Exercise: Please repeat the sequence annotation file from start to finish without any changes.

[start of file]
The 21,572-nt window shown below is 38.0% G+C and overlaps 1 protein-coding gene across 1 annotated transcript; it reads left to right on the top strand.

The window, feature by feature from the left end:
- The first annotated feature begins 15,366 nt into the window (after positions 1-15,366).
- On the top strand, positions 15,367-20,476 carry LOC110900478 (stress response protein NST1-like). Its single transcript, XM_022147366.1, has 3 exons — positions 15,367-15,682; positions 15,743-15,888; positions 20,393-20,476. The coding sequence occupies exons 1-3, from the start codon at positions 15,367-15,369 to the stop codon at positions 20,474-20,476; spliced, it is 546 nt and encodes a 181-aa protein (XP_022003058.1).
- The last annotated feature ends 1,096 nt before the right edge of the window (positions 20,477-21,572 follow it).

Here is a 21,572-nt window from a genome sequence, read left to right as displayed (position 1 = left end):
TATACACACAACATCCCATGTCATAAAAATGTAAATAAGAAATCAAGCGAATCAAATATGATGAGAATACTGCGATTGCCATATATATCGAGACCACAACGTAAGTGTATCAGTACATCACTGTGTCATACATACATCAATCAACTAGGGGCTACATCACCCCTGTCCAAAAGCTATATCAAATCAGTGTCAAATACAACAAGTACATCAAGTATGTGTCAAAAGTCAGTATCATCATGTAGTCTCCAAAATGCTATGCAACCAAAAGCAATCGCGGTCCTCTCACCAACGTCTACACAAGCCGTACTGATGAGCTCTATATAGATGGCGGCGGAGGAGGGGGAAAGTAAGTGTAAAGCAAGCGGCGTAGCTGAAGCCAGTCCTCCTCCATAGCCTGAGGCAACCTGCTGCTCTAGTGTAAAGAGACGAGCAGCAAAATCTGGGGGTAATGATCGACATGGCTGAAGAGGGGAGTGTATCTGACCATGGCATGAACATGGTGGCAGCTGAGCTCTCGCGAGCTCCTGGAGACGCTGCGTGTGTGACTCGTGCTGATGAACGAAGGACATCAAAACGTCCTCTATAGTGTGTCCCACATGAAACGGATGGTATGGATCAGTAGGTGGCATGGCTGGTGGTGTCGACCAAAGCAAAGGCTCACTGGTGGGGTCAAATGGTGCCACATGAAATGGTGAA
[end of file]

The 21,572-nt window shown below is 38.0% G+C and overlaps 1 protein-coding gene across 1 annotated transcript; it reads left to right on the top strand.

The window, feature by feature from the left end:
- The first annotated feature begins 15,366 nt into the window (after positions 1-15,366).
- On the top strand, positions 15,367-20,476 carry LOC110900478 (stress response protein NST1-like). Its single transcript, XM_022147366.1, has 3 exons — positions 15,367-15,682; positions 15,743-15,888; positions 20,393-20,476. The coding sequence occupies exons 1-3, from the start codon at positions 15,367-15,369 to the stop codon at positions 20,474-20,476; spliced, it is 546 nt and encodes a 181-aa protein (XP_022003058.1).
- The last annotated feature ends 1,096 nt before the right edge of the window (positions 20,477-21,572 follow it).

Here is a 21,572-nt window from a genome sequence, read left to right as displayed (position 1 = left end):
TATACACACAACATCCCATGTCATAAAAATGTAAATAAGAAATCAAGCGAATCAAATATGATGAGAATACTGCGATTGCCATATATATCGAGACCACAACGTAAGTGTATCAGTACATCACTGTGTCATACATACATCAATCAACTAGGGGCTACATCACCCCTGTCCAAAAGCTATATCAAATCAGTGTCAAATACAACAAGTACATCAAGTATGTGTCAAAAGTCAGTATCATCATGTAGTCTCCAAAATGCTATGCAACCAAAAGCAATCGCGGTCCTCTCACCAACGTCTACACAAGCCGTACTGATGAGCTCTATATAGATGGCGGCGGAGGAGGGGGAAAGTAAGTGTAAAGCAAGCGGCGTAGCTGAAGCCAGTCCTCCTCCATAGCCTGAGGCAACCTGCTGCTCTAGTGTAAAGAGACGAGCAGCAAAATCTGGGGGTAATGATCGACATGGCTGAAGAGGGGAGTGTATCTGACCATGGCATGAACATGGTGGCAGCTGAGCTCTCGCGAGCTCCTGGAGACGCTGCGTGTGTGACTCGTGCTGATGAACGAAGGACATCAAAACGTCCTCTATAGTGTGTCCCACATGAAACGGATGGTATGGATCAGTAGGTGGCATGGCTGGTGGTGTCGACCAAAGCAAAGGCTCACTGGTGGGGTCAAATGGTGCCACATGAAATGGTGAA